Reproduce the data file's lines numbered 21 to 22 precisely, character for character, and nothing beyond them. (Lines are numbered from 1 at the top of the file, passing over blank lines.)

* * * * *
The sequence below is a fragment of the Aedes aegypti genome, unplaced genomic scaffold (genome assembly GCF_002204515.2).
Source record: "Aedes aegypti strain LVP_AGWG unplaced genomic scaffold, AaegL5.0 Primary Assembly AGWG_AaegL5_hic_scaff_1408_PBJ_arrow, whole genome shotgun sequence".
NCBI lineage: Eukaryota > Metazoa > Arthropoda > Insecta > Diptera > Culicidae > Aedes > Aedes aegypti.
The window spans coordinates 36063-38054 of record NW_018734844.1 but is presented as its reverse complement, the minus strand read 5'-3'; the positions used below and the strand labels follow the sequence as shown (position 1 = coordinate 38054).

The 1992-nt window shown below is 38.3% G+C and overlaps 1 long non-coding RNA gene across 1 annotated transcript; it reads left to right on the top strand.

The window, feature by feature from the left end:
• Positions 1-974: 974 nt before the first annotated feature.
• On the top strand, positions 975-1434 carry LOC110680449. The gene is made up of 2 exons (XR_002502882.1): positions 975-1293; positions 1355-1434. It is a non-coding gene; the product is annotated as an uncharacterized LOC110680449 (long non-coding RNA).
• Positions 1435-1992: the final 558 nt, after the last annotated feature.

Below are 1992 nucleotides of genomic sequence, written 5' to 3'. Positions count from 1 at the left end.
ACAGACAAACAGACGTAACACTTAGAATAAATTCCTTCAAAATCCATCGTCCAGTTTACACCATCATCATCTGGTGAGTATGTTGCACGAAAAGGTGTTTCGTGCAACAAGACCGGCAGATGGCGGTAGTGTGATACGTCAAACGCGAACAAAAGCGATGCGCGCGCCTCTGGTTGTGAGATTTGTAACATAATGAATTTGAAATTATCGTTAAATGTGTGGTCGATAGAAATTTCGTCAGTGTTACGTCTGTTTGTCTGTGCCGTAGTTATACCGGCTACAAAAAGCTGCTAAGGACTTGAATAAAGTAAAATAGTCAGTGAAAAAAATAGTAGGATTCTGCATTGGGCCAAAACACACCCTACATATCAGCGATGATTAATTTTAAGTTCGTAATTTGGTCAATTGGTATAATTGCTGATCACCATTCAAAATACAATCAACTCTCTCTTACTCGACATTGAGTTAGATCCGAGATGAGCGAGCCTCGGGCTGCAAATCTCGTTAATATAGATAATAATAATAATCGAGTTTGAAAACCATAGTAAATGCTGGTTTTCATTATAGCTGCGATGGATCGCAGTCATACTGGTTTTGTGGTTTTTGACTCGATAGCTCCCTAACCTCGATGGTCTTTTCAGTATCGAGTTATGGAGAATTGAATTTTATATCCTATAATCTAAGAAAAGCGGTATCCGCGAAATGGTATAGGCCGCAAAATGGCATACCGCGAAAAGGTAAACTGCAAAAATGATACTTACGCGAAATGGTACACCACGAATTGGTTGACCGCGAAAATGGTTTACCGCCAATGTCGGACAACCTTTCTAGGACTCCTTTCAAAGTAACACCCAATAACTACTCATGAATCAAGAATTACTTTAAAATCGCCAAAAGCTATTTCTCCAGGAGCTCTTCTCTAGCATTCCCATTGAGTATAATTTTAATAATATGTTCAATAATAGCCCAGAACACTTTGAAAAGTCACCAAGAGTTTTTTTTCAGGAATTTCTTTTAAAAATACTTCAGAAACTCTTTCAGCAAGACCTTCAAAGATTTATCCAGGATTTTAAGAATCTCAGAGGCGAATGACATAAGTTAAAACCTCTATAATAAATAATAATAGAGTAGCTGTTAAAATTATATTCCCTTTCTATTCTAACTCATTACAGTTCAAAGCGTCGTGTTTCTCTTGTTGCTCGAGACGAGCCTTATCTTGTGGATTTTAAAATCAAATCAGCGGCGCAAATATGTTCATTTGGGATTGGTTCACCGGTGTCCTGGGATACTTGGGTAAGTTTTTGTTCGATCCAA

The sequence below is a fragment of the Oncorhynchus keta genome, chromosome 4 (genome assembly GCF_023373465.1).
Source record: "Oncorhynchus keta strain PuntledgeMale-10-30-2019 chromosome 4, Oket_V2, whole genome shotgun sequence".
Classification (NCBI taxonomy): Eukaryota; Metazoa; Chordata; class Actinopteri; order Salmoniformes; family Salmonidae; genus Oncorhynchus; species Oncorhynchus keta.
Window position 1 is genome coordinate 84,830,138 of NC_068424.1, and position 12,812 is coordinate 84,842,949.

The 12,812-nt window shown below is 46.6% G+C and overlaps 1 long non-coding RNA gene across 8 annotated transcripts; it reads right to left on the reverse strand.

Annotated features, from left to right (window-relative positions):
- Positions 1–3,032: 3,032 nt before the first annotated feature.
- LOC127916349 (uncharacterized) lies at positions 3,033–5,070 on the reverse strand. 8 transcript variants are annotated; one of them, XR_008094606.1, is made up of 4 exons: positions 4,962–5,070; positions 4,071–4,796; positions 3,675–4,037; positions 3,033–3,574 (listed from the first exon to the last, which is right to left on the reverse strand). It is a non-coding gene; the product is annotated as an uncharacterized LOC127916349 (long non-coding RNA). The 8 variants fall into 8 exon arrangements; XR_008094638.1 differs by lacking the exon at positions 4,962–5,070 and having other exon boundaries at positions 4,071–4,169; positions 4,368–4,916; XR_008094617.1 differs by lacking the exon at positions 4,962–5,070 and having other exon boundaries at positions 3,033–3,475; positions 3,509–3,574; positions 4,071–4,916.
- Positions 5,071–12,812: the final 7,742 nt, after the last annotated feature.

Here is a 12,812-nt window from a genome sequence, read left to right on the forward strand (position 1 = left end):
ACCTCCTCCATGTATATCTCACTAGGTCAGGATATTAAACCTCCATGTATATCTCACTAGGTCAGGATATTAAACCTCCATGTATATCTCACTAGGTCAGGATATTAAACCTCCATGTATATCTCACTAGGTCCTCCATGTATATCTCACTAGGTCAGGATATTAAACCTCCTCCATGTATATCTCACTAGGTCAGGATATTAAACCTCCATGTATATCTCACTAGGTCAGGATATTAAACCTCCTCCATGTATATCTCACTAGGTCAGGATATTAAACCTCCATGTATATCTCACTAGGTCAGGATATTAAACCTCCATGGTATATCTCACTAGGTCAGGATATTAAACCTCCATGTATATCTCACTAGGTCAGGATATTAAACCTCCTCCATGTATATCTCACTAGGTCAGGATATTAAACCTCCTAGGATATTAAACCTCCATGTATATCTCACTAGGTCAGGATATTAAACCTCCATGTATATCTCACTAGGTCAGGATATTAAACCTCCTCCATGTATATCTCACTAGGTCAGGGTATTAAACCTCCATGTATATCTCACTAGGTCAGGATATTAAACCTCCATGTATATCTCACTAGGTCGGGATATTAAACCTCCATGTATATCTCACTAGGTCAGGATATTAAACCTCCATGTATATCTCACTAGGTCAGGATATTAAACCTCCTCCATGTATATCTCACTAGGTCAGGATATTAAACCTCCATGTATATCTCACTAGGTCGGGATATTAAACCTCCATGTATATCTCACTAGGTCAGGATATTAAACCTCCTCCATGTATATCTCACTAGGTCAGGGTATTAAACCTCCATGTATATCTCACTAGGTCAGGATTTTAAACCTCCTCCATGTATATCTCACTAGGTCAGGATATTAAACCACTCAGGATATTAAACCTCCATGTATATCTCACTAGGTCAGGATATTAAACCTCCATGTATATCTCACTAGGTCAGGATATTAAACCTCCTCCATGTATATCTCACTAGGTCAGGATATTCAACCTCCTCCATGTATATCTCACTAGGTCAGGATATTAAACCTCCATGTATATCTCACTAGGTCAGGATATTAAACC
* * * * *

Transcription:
Here is a 12,812-nt window from a genome sequence, read left to right on the forward strand (position 1 = left end):
ACCTCCTCCATGTATATCTCACTAGGTCAGGATATTAAACCTCCATGTATATCTCACTAGGTCAGGATATTAAACCTCCATGTATATCTCACTAGGTCAGGATATTAAACCTCCATGTATATCTCACTAGGTCCTCCATGTATATCTCACTAGGTCAGGATATTAAACCTCCTCCATGTATATCTCACTAGGTCAGGATATTAAACCTCCATGTATATCTCACTAGGTCAGGATATTAAACCTCCTCCATGTATATCTCACTAGGTCAGGATATTAAACCTCCATGTATATCTCACTAGGTCAGGATATTAAACCTCCATGGTATATCTCACTAGGTCAGGATATTAAACCTCCATGTATATCTCACTAGGTCAGGATATTAAACCTCCTCCATGTATATCTCACTAGGTCAGGATATTAAACCTCCTAGGATATTAAACCTCCATGTATATCTCACTAGGTCAGGATATTAAACCTCCATGTATATCTCACTAGGTCAGGATATTAAACCTCCTCCATGTATATCTCACTAGGTCAGGGTATTAAACCTCCATGTATATCTCACTAGGTCAGGATATTAAACCTCCATGTATATCTCACTAGGTCGGGATATTAAACCTCCATGTATATCTCACTAGGTCAGGATATTAAACCTCCATGTATATCTCACTAGGTCAGGATATTAAACCTCCTCCATGTATATCTCACTAGGTCAGGATATTAAACCTCCATGTATATCTCACTAGGTCGGGATATTAAACCTCCATGTATATCTCACTAGGTCAGGATATTAAACCTCCTCCATGTATATCTCACTAGGTCAGGGTATTAAACCTCCATGTATATCTCACTAGGTCAGGATTTTAAACCTCCTCCATGTATATCTCACTAGGTCAGGATATTAAACCACTCAGGATATTAAACCTCCATGTATATCTCACTAGGTCAGGATATTAAACCTCCATGTATATCTCACTAGGTCAGGATATTAAACCTCCTCCATGTATATCTCACTAGGTCAGGATATTCAACCTCCTCCATGTATATCTCACTAGGTCAGGATATTAAACCTCCATGTATATCTCACTAGGTCAGGATATTAAACC